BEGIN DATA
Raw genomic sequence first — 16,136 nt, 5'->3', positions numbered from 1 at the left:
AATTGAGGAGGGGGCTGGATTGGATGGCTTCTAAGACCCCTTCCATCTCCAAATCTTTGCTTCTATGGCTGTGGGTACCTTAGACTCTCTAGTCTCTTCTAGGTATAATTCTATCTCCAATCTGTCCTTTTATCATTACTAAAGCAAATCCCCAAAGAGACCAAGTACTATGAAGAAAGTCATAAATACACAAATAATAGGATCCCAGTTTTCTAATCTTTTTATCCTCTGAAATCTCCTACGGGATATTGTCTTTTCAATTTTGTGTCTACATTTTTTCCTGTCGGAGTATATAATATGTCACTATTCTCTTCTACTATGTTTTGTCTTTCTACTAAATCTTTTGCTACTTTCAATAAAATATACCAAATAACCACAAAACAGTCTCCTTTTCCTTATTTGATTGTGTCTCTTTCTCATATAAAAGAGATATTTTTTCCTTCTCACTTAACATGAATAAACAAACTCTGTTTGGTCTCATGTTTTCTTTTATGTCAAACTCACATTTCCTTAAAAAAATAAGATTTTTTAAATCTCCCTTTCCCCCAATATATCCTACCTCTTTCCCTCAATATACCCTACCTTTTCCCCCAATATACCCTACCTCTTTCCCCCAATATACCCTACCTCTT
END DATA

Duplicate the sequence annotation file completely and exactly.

Raw genomic sequence first — 16,136 nt, 5'->3', positions numbered from 1 at the left:
AATTGAGGAGGGGGCTGGATTGGATGGCTTCTAAGACCCCTTCCATCTCCAAATCTTTGCTTCTATGGCTGTGGGTACCTTAGACTCTCTAGTCTCTTCTAGGTATAATTCTATCTCCAATCTGTCCTTTTATCATTACTAAAGCAAATCCCCAAAGAGACCAAGTACTATGAAGAAAGTCATAAATACACAAATAATAGGATCCCAGTTTTCTAATCTTTTTATCCTCTGAAATCTCCTACGGGATATTGTCTTTTCAATTTTGTGTCTACATTTTTTCCTGTCGGAGTATATAATATGTCACTATTCTCTTCTACTATGTTTTGTCTTTCTACTAAATCTTTTGCTACTTTCAATAAAATATACCAAATAACCACAAAACAGTCTCCTTTTCCTTATTTGATTGTGTCTCTTTCTCATATAAAAGAGATATTTTTTCCTTCTCACTTAACATGAATAAACAAACTCTGTTTGGTCTCATGTTTTCTTTTATGTCAAACTCACATTTCCTTAAAAAAATAAGATTTTTTAAATCTCCCTTTCCCCCAATATATCCTACCTCTTTCCCTCAATATACCCTACCTTTTCCCCCAATATACCCTACCTCTTTCCCCCAATATACCCTACCTCTT